LOS ANGELES, March 3 (UPI) -- An outbreak of so-called 'super lice' has hit 25 states, forcing parents to deal with a bug that can't be killed by most over-the-counter medications.
As the outbreak has spread, parents are finding medicine that used to easily take care of the problem is now often useless. Pyrethroids were an invincible treatment to lice as recently as 2000, but work only about 25 percent of the time now.
The states experiencing the populations of drug-resistant lice are California, Washington, Arizona and Texas in the West; Kansas, Missouri, Arkansas, Minnesota, Wisconsin, Illinois, Indiana and Ohio in the Midwest; Kentucky, Tennessee, Alabama, Georgia, Florida, the Carolinas and Virginia in the South; and Maine, Massachusetts, Rhode Island and Connecticut in the Northeast.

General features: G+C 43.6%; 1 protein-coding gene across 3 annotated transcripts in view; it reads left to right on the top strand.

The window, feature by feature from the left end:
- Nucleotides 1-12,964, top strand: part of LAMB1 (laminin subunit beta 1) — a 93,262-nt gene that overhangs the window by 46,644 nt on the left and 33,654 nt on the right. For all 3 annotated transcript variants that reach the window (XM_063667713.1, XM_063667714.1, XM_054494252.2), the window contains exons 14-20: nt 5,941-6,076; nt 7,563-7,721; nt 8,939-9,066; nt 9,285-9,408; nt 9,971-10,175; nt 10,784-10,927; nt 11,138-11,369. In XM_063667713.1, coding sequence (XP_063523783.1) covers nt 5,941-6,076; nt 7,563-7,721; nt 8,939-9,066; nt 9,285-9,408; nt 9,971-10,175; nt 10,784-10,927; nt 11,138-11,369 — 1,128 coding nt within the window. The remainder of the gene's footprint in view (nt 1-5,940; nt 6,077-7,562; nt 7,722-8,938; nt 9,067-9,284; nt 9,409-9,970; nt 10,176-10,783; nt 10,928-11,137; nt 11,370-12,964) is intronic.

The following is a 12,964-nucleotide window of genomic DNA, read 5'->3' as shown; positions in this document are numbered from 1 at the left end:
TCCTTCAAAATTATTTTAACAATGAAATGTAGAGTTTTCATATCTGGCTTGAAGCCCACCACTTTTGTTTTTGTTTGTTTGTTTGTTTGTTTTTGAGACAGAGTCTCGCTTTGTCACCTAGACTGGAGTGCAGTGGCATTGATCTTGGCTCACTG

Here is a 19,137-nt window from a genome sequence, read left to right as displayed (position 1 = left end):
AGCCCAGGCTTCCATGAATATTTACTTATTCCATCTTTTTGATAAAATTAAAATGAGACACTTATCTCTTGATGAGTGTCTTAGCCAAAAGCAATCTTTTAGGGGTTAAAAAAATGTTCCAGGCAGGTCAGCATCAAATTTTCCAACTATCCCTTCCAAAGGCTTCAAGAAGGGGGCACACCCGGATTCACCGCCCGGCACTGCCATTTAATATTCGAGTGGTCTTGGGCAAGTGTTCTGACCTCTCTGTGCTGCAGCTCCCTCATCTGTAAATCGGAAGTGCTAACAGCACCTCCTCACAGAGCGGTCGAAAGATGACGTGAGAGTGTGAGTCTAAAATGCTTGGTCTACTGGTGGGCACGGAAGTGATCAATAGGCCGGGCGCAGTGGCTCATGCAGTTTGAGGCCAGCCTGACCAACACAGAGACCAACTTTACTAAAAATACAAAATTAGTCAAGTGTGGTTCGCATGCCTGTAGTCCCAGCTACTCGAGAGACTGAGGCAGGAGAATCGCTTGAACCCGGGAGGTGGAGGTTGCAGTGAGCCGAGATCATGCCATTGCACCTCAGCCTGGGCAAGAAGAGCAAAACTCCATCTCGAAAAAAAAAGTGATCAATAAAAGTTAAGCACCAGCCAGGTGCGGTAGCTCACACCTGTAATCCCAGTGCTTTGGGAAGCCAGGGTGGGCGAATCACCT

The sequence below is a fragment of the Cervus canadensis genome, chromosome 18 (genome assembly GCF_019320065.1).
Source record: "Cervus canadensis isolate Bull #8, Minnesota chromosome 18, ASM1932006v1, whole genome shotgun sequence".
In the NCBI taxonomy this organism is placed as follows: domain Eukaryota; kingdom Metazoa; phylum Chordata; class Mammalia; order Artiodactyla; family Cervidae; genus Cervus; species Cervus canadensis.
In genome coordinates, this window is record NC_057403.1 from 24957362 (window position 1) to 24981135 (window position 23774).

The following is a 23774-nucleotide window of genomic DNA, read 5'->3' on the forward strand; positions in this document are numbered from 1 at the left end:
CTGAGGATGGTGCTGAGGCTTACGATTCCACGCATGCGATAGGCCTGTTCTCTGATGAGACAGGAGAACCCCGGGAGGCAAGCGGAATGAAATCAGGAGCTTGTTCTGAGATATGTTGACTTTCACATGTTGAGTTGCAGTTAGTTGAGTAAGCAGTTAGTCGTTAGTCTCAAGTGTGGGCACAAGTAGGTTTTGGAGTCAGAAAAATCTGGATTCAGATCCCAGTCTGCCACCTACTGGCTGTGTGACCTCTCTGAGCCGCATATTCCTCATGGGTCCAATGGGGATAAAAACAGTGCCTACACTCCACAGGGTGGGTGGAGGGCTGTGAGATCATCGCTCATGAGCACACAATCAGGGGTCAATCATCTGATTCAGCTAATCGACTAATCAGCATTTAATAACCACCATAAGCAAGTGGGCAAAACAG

A new treatment called AirAlle has been approved by the FDA and been found to be more effective than medication.
"We use heated air, and we dehydrate the lice and the eggs in a single treatment," said Claire Roberts, CEO of Lice Clinics of America. "It takes about an hour, and we guarantee it."
The treatments cost about $170 are covered by some insurance companies.
Prevention is still the best medicine however. Kids should be taught to avoid sharing combs, brushes, and hats.
If your child does come how with lice, the proven tactics of using a lice brush and picking through your child's hair still work. Also, vacuuming where hair has fallen, washing bedding in hot water and putting clothing and stuffed animals in a hot dryer for at least 20 minutes is recommended. Also, Pyrethroids can still be effective in some cases.